How to Create an Extended Partition in Linux

How to create an Extended Partition in Linux

In our previous tutorial we have learned about the Linux Disk Management and also have learned the procedures that have to be followed before creating a partition, So here in this tutorial, we are going to learn about the extended partition and how to create the extended partition.

We know that in MBR partition scheme it allows us to create a maximum of 4 partitions only, in order to create more partition we have to choose the extended partition, from this extended partition we can create more logical partitions.(max 15 Logical partitions we can create).

Step:1 First Create three primary partitions, before that check the partition layout information by using the following command.

#fdisk  -l


From the above about its confirmed, the disk /dev/sdb is having  only one partition (/dev/sdb1)

Step:2 Create the second partition:

#fdisk  /dev/sdb


After giving the partition number, give the first available sector value or you can accept the default sector value by not entering any values(press enter), Give the last cylinder value the size of the partition in MB, GB, KB format and press enter

Now to save this partition table press “w”

create two more partitions in the same way

To check the partition details run the following command

#fdisk  -l  or u can use “p” option from the fdisk menu

The above output shows now the disk /dev/sdb is having three partitions

Step:3 Create  the fourth partition and then after that try create another primary partition

We have created four primary partitions, Now this will not allow us to create any more primary partitions on this disk since MBR partition scheme doesn’t allow more than four primary partitions.

If you need more partition now you must have to delete one Primary partition from the disk, then we can create one extended partition can be used to create more logical partitions.

When you try to create another primary partition the above output you will find an error message saying that you must have to delete a primary partition in order to create an extended partition on this.

Let me delete the fourth primary partition to make it available for creating the extended partition.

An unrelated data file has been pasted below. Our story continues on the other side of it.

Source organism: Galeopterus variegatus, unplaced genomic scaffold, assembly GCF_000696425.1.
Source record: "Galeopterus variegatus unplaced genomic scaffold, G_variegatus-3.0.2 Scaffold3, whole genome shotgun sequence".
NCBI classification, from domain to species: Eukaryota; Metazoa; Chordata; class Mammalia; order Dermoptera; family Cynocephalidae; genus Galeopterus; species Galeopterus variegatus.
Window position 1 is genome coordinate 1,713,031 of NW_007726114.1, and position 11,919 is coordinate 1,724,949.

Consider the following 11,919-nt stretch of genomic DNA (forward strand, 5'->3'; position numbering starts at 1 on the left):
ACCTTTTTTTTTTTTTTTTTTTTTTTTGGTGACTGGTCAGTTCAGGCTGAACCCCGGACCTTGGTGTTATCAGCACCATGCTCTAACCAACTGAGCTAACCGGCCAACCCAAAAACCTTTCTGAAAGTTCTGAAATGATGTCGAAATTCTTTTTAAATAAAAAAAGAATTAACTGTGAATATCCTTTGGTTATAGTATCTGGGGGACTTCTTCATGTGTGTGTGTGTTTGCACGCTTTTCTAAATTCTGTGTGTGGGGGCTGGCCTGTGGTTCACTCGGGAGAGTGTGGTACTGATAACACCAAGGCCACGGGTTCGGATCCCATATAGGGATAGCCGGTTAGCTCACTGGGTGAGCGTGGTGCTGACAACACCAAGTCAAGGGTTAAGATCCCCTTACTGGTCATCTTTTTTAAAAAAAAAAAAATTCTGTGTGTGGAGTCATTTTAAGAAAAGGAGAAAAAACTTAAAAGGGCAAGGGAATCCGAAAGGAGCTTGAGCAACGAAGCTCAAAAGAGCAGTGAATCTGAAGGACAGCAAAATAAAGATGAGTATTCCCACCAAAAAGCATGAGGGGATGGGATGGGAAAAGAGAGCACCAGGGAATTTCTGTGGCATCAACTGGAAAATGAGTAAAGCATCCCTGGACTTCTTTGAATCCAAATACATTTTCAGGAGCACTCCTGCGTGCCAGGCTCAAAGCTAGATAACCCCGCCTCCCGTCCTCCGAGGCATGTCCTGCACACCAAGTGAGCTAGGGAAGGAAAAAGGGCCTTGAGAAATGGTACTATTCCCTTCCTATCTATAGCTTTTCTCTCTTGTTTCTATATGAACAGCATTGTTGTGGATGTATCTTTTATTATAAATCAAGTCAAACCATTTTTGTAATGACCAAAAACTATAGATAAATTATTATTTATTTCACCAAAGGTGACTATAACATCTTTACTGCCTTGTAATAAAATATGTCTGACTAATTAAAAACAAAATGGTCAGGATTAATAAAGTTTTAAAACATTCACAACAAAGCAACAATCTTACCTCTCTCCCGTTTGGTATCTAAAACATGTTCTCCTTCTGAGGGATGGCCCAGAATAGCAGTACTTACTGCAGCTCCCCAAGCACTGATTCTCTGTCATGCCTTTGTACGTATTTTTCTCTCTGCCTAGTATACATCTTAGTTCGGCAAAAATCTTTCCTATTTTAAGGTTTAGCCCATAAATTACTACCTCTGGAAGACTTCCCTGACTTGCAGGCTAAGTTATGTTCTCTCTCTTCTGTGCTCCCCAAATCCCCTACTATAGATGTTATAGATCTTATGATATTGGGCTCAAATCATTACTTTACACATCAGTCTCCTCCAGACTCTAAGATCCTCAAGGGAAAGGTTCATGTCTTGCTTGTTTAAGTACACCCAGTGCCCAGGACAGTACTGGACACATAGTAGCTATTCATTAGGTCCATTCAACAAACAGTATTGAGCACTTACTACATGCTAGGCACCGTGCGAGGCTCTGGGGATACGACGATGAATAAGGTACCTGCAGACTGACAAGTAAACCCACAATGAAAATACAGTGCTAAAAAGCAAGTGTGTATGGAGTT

Type “d” option to delete the partition, after that give the partition number you want to delete

Press “w” to save the partition changes

Now Let us create one extended partition so that we can create the logical partitions.Here for extended we have to give the maximum disk space , I  am going to assign  give 1G size for this

Now check whether the new;y created extended partition updated

#fdisk   -l

From the above output we have created an extended partition /dev/sdb4 with the size 1GB, Now we could create logical partition up to 1GB.Now let us create three logical partitions on this, first partition with the size 500MB, Second partition with 100MB size.

From the output, the first logical partition /dev/sdb5 created successfully.

Do the same for the remaining two partitions

Now check the partition details by using the fdisk command

#fdisk  -l

From the above output, you can see the extended partition /dev/sdb4 with the size 1GB, from the extended we have created two logical partitions /dev/sdb5 /dev/sdb6.

Step:4  Now we have to create a filesystem on these partitions.

#mkfs    -t   ext3   /dev/sdb5

#mkfs  -t ext3   /dev/sdb6

Note: You cannot create a file system on the extended partition(/dev/sdb4)  because it cannot be used to hold the data, Logical partitions are used to store the data, so we have to format the logical partitions with the supported filesystem type.

Now to make it visible these newly created logical partitions to the users we have to mount it on some mount point directory structure.

Step:5 To mount a filsystem:


#mount  <filesystem>   <mountpoint directory>

Let me mount all the logical parttions to some mount point directory

#mkdir  /facebook

#mkdir  /whatsapp

#mount /dev/sdb5   /facebook

Repeat the same for the remaining logical partitions

#mount  /dev/sdb6  /whatsapp

Step:6 Now to view the mounted filesystem details, run the command

#df  -h

I hope you  have understood the Concepts of  Partitions in LINUX

If you miss my previous tutorial(Linux disk management) here is the link Linux Partition

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About Author:

Hello readers! Let me introduce my self first. My name is Vasanth Nirmal Singh J S having 9+ years of experience in IT on all flavours of Unix operating systems ,Storage's and many more .. I would like to share my technical experience i have come across - can be help to other people. So in this blog, I'll post my thoughts related to ITIS. I'll share experiences that I've had while working in different environments. You can expect content related to Unix,Solaris,Linux,EMC Storeages,HP-UX and many others. I hope this blog can be useful for you! Your comments will be appreciated!

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